Label ‘Goldwaters Arizona, Hadley Cashmere’
Throughout the first half of the 20th Century knitted garments had developed from primarily (but not invariably) functional items of underwear, hosiery, sports and work wear, to fashionable informal daywear inspired by innovative designers such as Coco Chanel and Jean Patou. After the Second World War, knitwear became established as evening wear in the form of elegant cardigans and jerseys, made from luxurious fibres, ornately trimmed, or embroidered with beads, sequins and metallic thread. Teamed with smart dresses or skirts they became de rigueur for cocktail parties and all but the most formal of evening events.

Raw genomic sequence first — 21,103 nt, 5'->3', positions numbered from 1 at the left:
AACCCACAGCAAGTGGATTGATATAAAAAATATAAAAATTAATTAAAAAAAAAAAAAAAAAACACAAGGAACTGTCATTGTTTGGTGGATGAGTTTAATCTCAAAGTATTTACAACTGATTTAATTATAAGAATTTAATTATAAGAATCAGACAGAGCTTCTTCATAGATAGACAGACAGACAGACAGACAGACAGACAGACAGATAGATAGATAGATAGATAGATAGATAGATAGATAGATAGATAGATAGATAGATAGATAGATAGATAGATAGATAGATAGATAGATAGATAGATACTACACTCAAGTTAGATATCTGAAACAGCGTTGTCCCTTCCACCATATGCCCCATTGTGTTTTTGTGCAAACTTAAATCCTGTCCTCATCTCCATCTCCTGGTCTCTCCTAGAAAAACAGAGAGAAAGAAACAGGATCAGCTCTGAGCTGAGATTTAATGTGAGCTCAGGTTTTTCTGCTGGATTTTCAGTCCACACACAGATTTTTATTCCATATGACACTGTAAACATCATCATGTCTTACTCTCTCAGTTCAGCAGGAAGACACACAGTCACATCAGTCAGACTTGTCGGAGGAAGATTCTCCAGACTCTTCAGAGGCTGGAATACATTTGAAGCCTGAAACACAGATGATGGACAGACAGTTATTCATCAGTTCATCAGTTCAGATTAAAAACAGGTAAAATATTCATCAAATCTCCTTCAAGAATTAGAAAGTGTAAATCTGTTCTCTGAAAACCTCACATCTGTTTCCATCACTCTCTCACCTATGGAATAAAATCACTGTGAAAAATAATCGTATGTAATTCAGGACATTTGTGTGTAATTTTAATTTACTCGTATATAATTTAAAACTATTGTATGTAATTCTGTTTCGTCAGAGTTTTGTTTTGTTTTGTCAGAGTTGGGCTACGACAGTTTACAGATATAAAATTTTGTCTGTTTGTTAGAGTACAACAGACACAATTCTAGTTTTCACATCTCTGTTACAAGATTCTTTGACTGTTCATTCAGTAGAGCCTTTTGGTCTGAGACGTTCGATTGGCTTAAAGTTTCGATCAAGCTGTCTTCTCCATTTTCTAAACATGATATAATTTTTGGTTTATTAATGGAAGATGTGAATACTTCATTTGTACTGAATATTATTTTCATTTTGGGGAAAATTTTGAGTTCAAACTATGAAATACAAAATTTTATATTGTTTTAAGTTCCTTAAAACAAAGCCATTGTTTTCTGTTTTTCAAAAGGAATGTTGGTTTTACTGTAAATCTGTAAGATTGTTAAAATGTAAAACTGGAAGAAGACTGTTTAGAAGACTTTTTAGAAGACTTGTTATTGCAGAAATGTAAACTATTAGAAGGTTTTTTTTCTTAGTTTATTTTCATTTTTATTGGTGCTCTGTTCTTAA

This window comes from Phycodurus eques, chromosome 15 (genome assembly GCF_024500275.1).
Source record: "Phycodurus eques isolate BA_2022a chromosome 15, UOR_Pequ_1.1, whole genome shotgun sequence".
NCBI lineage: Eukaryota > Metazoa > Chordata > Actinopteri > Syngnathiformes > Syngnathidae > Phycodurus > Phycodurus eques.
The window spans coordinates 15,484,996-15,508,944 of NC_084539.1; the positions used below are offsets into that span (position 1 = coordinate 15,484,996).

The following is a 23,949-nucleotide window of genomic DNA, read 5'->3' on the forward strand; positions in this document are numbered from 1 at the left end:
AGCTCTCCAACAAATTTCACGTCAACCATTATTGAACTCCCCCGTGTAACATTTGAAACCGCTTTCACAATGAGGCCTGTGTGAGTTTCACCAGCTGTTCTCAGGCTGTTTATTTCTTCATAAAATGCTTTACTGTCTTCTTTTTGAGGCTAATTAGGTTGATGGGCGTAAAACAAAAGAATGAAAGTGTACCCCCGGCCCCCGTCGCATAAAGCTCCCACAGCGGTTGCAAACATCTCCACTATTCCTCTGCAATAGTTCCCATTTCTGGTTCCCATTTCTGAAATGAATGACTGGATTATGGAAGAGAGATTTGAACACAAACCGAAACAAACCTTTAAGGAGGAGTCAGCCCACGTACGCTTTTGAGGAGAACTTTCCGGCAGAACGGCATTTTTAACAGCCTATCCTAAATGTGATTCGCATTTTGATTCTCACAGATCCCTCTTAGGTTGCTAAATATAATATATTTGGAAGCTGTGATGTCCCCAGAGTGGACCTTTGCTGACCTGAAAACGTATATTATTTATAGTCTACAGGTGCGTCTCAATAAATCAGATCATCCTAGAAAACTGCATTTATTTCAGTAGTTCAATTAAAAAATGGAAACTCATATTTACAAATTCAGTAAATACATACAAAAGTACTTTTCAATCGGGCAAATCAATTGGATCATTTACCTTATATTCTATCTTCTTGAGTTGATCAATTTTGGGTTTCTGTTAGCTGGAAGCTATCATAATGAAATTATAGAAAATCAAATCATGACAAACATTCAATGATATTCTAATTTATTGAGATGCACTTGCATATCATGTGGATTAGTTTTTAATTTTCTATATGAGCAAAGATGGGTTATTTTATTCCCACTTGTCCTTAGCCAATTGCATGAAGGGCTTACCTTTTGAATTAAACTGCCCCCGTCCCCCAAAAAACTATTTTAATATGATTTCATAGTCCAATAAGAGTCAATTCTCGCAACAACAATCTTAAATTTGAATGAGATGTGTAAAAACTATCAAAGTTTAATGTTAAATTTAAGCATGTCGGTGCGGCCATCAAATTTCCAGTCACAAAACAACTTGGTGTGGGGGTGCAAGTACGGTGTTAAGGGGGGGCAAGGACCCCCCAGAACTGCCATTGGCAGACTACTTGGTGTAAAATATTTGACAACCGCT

This example was made by Hadley, one of the main manufacturers of cashmere knitwear in the United States, and a competitor to traditional Scottish firms like Pringle and Lyle & Scott whose knitwear was popular in America. Hadley specialised in supplying department stores such as Goldwaters of Arizona, and capitalised further by producing coordinating skirts and blouses. Many cocktail cardigans were extremely encrusted with decoration- this one is sophisticated in its restrained design of asymmetrically-placed scarab beetles of various sizes, Hadley frequently featuring unusual and light-hearted motifs. A silk lining was a usual additional touch of luxury; however, Goldwaters may have requested this design to be unlined to suit the warm climate of Arizona.